The CJK countries work together within MINC organization, 
     and at the same time participate to the IETF.

     Many messages arriving from CJK countries concerning the 
     multilingual domain names, point out that the CJK characters 
     have traditional or simplified forms which may co-exist in 
     the same word, adding combinatory effects to the complex 
     languages, and especially to the intellectual property issues.
     The very rich document published on 16 November 2001
     provides excellent information about renovation of Chinese 
     characters by the Committee of National Language & Chinese 
     Character, and its standard published in 1964 and 1986. 
     At the same time this document proposes a design of a mathematical 
     algorithms for ACM-ACE-Z encoding scheme dealing with 
     combinatory effects of traditional and simplified forms 
     and intellectual property issues.

Technology and standards - some latest documents:

  1. In August 2001 the IETF IDN WG informally agreed on 
     ACM-ACE-Z encoding. This decision was followed be the 
     development of following IETF  drafts:

     AMC-ACE-Z version 0.3.1, 4 Sep 2001, Adam M. Costello

     Internationalizing Host Names in Applications (IDNA), 8 Nov 2001
     Patrick Falstrom, Paul Hoffman, Adam M. Costello

     Traditional and Simplified Chinese Conversion, 16 Nov 2001
     XiaoDong LEE, HSU NAI-WEN, Deng Xiang, Erin Chen, Zhang Hong, Sun Guonian

  2. The ISO10646/Unicode has been chosen as an appropriate 
     character set for IDN. The ACM-ACE-Z transforms the national 
     characters into LDH subset of ASCII. It preserves the 
     compatibility with the currently deployed millions of 
     domain names servers and resolvers. 

  3. MINC and MINC/IETF presentations from Marina del Rey 2001:


  4. The IETF IDN WG:
     James Seng <jseng@pobox.org.sg>
     Marc Blanchet <Marc.Blanchet@viagenie.qc.ca>
     The Internationalized Domain Names IETF idn working group Web site

Financial aspects and recall of some numbers from history:

  1. "In September, 1995, as the demand for Internet registration 
     became largely (97 percent) commercial and grew by orders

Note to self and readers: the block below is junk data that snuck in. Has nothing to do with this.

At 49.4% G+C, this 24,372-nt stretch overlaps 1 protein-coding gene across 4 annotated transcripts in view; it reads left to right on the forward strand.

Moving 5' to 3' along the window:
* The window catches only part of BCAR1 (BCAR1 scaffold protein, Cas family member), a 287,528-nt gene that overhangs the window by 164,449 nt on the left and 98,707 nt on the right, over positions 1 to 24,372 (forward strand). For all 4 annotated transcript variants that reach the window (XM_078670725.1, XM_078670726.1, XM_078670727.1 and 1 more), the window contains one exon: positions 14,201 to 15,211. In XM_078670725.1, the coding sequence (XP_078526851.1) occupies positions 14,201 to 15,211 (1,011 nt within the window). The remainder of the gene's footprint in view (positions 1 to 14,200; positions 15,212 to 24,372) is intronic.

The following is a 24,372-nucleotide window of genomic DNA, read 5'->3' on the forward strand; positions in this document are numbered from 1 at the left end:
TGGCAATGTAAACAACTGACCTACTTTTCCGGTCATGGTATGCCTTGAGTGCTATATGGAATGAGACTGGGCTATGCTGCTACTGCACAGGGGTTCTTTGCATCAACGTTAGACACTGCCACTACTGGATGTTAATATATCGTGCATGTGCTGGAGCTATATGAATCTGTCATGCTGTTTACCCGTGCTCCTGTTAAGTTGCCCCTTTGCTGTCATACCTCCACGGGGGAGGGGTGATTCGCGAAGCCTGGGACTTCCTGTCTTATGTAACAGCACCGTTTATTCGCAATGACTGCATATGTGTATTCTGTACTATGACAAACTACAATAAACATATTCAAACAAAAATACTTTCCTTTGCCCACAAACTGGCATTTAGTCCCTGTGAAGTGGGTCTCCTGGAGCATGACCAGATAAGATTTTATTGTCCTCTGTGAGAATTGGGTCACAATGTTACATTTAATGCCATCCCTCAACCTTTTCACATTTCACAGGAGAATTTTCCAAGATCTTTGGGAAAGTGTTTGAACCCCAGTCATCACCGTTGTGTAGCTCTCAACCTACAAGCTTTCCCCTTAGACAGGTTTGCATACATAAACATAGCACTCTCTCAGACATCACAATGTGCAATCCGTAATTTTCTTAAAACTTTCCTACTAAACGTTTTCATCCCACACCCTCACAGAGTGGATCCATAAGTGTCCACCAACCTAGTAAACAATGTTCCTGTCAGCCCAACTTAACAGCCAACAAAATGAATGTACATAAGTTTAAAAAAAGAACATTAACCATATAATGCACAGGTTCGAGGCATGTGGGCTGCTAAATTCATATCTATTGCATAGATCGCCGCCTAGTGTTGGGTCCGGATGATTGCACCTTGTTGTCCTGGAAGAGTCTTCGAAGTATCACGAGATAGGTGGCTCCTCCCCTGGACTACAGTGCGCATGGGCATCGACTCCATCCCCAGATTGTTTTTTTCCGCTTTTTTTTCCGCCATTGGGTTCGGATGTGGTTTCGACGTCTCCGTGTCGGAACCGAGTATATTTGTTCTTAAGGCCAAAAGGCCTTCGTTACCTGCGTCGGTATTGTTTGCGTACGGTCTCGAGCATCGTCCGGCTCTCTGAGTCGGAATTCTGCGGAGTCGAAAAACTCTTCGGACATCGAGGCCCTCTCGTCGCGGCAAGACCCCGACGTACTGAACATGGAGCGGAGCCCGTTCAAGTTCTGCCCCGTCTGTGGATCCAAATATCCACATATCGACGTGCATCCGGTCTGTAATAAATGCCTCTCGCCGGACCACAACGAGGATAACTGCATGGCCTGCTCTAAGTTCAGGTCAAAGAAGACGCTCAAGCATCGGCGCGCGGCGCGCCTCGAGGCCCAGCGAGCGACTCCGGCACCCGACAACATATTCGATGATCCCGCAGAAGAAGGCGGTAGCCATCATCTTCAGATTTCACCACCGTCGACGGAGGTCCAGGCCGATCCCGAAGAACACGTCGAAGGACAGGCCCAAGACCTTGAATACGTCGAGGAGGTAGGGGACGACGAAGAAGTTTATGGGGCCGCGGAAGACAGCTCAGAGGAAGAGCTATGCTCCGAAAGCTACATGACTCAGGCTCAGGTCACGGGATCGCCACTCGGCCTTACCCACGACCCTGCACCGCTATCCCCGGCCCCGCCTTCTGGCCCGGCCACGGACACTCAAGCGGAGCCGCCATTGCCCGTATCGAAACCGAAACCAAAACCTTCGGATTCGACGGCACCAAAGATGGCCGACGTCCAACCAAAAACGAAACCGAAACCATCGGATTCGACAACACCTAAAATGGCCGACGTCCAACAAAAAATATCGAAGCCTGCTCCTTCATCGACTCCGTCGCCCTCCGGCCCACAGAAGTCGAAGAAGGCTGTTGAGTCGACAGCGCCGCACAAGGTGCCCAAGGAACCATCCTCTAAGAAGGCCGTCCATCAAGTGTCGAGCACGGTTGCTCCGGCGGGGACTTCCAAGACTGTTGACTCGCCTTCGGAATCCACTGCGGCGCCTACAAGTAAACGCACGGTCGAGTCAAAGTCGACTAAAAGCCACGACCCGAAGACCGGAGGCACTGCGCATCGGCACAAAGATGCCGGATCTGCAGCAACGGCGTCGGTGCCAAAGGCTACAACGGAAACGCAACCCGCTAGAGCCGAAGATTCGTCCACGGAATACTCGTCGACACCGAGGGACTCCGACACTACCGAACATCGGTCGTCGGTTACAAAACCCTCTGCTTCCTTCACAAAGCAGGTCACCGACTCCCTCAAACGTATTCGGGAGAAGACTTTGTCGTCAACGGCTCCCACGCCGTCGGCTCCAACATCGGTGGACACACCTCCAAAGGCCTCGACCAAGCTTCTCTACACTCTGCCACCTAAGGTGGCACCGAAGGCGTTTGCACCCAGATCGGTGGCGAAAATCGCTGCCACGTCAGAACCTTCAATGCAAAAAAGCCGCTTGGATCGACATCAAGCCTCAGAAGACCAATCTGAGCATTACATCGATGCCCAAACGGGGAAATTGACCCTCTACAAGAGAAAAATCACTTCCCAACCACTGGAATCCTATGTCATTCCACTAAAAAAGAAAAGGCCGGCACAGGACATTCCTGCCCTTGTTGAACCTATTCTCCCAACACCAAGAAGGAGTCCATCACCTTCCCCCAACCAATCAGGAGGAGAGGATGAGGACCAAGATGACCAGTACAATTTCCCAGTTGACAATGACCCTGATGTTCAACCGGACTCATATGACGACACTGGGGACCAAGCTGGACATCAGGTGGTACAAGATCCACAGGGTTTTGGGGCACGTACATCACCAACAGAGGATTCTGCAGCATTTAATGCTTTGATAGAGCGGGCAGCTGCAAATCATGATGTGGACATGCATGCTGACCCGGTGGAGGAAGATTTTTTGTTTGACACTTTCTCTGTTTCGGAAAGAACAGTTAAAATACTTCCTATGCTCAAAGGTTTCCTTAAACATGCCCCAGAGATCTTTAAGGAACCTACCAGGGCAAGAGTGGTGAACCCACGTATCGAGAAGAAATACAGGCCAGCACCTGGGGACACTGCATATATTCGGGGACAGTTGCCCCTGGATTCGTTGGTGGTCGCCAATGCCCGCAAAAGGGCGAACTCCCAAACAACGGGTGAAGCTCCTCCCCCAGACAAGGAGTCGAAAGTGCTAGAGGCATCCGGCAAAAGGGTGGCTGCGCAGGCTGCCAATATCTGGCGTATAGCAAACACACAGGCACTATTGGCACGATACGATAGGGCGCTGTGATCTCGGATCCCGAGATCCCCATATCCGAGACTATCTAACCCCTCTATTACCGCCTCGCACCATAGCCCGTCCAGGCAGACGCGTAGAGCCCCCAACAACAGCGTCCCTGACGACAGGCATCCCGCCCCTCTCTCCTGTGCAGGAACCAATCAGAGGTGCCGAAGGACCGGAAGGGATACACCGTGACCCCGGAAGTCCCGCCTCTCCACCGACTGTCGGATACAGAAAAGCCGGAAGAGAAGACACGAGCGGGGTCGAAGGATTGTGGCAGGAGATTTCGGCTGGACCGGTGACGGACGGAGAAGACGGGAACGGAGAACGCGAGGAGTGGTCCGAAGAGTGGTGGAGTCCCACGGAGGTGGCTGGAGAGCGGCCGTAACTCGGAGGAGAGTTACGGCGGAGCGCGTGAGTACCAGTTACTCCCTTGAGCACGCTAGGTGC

of magnitude (exceeding NSF's ability to fund the registration), 
     the NSF authorized NSI to begin charging a fee for domain 
     name registration." 
     (cf. http://www.nsf.gov/od/lpa/news/media/fsdomnames.htm ) 

  2. In October 1998, the NSF-NSI Cooperative Agreement 
     No. NCR-9218742 for .com/.org/.net has been renegotiated 
     by ICANN and DoC, allowing for competition on Registrars' level. 
     (cf. http://www.ntia.doc.gov/ntiahome/domainname/proposals/docnsi100698.htm ). 
     At that time the number of domain names registered in 
     .com/.org/.net was of 4.5 million.

  3. In September 2000, the ICANN Board acceded to the request 
     from the VeriSign, the company who bought the NSI, to allow 
     for the testbed in registration of International Domain Names. 
     Two important decision took place: (1) the policy for domain 
     names registration under .com/.org/.net (and any new gTLD) 
     forbids the registration of Second Level domain names which 
     name starts with two ACSII letters following by double 
     hyphen-minus to preserve that space for the deployment of 
     International Domain Names; (2) the VeriSign was allowed to 
     register multilingual testbed names on the same economic terms 
     ($6 per year) as any other domain name 
     (cf. http://www.icann.org/minutes/minutes-25sep00.htm#MultilingualDomainNames )

  4. In September 2001 the total number of domain names registered 
     in the VeriSign multilingual testbed under .com/.org/.net was 
     close to 1 million.

ICANN IDN Documents:


          Under the Verisign testbed, multilingual names can be 
          registered with any accredited registrar that enhances 
          its systems to handle the multilingual names and passes 
          technical certification of this capability. As required 
          by the Registry Agreement, multilingual names will be 
          registered on the same economic terms ($6 per year) as 
          anyother domain name. In other words, the ASCII-equivalent 
          domain name is handled contractually just like any other 
          name and Verisign Registry is planning to deploy the 
          conversion resolvers at no additional charge.


     Prior to Montevideo, the ICANN Board IDN Committee, Chaired by 
     Masanobu Katoh, published its final report at:

     Resolutions on IDN are in the ICANN Board minutes from MdR:

     The ICANN Board IDN Committe shall provide its final report
     in June 2002.